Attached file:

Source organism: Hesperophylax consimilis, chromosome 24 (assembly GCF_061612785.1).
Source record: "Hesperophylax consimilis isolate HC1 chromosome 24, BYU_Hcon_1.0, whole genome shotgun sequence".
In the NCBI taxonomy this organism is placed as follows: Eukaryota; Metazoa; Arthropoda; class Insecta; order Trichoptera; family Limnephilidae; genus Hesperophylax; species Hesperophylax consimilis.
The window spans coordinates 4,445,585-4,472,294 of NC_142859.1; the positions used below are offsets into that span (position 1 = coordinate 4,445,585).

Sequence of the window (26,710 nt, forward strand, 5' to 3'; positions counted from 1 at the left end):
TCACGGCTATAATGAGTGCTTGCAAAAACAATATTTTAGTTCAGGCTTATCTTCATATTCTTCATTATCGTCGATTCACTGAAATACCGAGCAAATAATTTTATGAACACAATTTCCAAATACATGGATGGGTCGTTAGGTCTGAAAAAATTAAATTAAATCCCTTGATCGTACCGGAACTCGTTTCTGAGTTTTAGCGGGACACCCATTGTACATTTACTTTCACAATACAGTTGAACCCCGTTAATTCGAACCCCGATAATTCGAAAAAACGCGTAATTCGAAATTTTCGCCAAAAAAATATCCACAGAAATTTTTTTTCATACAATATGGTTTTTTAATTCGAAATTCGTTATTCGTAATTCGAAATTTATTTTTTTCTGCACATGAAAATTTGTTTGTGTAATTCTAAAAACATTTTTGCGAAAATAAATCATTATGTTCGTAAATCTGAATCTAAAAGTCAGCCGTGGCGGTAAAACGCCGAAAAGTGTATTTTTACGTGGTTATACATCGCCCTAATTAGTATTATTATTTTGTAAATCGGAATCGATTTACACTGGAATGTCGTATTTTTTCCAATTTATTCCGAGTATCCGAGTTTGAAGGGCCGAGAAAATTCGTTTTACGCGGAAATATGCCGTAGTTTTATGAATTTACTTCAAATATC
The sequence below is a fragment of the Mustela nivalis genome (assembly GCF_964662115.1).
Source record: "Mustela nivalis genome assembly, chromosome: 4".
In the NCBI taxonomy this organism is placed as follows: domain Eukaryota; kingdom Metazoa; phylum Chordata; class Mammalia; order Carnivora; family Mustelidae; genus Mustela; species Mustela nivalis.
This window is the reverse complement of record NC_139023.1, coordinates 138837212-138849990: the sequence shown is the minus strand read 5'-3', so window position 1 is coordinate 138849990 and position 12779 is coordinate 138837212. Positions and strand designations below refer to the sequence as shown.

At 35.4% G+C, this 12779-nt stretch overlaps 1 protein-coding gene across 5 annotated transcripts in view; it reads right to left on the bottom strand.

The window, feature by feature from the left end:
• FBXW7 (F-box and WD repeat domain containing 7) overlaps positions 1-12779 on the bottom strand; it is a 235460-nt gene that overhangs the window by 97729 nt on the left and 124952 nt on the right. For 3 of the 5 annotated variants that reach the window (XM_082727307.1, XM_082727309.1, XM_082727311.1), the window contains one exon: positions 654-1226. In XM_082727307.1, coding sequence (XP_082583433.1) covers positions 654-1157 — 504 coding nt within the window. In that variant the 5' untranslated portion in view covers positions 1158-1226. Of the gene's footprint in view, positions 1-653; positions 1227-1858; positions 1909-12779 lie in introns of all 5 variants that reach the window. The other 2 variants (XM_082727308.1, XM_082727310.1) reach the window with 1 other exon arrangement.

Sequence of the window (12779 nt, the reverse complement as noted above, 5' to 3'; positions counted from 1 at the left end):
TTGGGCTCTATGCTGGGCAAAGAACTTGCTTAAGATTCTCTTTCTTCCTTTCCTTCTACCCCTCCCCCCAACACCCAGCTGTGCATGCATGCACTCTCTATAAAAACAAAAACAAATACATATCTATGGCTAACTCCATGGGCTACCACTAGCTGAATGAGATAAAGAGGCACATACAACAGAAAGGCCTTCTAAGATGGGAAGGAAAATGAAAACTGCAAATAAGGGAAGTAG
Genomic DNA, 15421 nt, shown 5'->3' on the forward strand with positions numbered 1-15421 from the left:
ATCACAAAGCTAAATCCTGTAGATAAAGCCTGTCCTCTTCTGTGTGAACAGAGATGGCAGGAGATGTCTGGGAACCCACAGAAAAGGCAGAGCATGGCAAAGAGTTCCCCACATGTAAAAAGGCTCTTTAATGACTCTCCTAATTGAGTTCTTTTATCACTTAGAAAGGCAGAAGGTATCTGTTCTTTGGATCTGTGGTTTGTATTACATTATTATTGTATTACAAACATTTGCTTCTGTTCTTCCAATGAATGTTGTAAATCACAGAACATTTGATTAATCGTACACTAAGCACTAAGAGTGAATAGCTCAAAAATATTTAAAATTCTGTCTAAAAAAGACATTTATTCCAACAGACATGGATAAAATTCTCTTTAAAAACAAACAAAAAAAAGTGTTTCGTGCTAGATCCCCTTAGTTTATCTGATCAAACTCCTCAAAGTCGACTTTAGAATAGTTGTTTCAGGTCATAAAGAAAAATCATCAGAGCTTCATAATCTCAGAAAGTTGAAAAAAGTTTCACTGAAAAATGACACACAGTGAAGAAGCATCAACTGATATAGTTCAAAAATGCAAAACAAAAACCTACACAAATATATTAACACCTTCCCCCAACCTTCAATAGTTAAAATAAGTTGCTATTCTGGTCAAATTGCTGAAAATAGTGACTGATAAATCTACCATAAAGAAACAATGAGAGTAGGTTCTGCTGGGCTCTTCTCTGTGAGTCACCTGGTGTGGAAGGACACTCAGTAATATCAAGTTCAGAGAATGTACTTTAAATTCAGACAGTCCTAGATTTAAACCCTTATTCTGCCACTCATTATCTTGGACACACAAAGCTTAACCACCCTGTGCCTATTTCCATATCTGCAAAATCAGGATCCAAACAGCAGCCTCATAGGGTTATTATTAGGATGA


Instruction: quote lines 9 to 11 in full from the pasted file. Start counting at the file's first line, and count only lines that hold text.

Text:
In the NCBI taxonomy this organism is placed as follows: domain Eukaryota; kingdom Metazoa; phylum Chordata; class Mammalia; order Carnivora; family Mustelidae; genus Mustela; species Mustela nivalis.
This window is the reverse complement of record NC_139023.1, coordinates 138837212-138849990: the sequence shown is the minus strand read 5'-3', so window position 1 is coordinate 138849990 and position 12779 is coordinate 138837212. Positions and strand designations below refer to the sequence as shown.

At 35.4% G+C, this 12779-nt stretch overlaps 1 protein-coding gene across 5 annotated transcripts in view; it reads right to left on the bottom strand.